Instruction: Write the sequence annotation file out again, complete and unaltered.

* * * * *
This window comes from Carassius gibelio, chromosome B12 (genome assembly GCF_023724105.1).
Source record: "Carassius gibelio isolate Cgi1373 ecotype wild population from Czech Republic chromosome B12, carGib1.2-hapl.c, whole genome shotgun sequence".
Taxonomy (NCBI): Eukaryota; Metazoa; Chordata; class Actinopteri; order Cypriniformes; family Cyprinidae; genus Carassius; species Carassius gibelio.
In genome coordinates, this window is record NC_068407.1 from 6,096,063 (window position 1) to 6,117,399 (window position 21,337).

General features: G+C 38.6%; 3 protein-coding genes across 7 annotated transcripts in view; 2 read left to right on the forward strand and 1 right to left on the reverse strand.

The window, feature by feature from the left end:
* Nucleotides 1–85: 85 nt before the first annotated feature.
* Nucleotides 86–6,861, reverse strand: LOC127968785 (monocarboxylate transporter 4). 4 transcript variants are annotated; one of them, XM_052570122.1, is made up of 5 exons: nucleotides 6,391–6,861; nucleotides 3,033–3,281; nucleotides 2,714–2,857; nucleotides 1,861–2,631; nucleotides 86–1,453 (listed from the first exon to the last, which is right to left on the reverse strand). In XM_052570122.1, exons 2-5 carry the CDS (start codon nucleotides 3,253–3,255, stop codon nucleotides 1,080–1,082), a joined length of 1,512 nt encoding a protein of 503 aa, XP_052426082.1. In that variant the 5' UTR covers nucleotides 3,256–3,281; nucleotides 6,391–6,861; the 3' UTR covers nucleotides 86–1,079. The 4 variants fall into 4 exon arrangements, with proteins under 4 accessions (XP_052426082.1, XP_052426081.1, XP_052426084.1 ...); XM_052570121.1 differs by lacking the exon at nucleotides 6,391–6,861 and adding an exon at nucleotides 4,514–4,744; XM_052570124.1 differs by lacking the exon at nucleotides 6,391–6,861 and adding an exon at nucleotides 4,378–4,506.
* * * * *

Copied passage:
This window comes from Carassius gibelio, chromosome B12 (genome assembly GCF_023724105.1).
Source record: "Carassius gibelio isolate Cgi1373 ecotype wild population from Czech Republic chromosome B12, carGib1.2-hapl.c, whole genome shotgun sequence".
Taxonomy (NCBI): Eukaryota; Metazoa; Chordata; class Actinopteri; order Cypriniformes; family Cyprinidae; genus Carassius; species Carassius gibelio.
In genome coordinates, this window is record NC_068407.1 from 6,096,063 (window position 1) to 6,117,399 (window position 21,337).

General features: G+C 38.6%; 3 protein-coding genes across 7 annotated transcripts in view; 2 read left to right on the forward strand and 1 right to left on the reverse strand.

The window, feature by feature from the left end:
* Nucleotides 1–85: 85 nt before the first annotated feature.
* Nucleotides 86–6,861, reverse strand: LOC127968785 (monocarboxylate transporter 4). 4 transcript variants are annotated; one of them, XM_052570122.1, is made up of 5 exons: nucleotides 6,391–6,861; nucleotides 3,033–3,281; nucleotides 2,714–2,857; nucleotides 1,861–2,631; nucleotides 86–1,453 (listed from the first exon to the last, which is right to left on the reverse strand). In XM_052570122.1, exons 2-5 carry the CDS (start codon nucleotides 3,253–3,255, stop codon nucleotides 1,080–1,082), a joined length of 1,512 nt encoding a protein of 503 aa, XP_052426082.1. In that variant the 5' UTR covers nucleotides 3,256–3,281; nucleotides 6,391–6,861; the 3' UTR covers nucleotides 86–1,079. The 4 variants fall into 4 exon arrangements, with proteins under 4 accessions (XP_052426082.1, XP_052426081.1, XP_052426084.1 ...); XM_052570121.1 differs by lacking the exon at nucleotides 6,391–6,861 and adding an exon at nucleotides 4,514–4,744; XM_052570124.1 differs by lacking the exon at nucleotides 6,391–6,861 and adding an exon at nucleotides 4,378–4,506.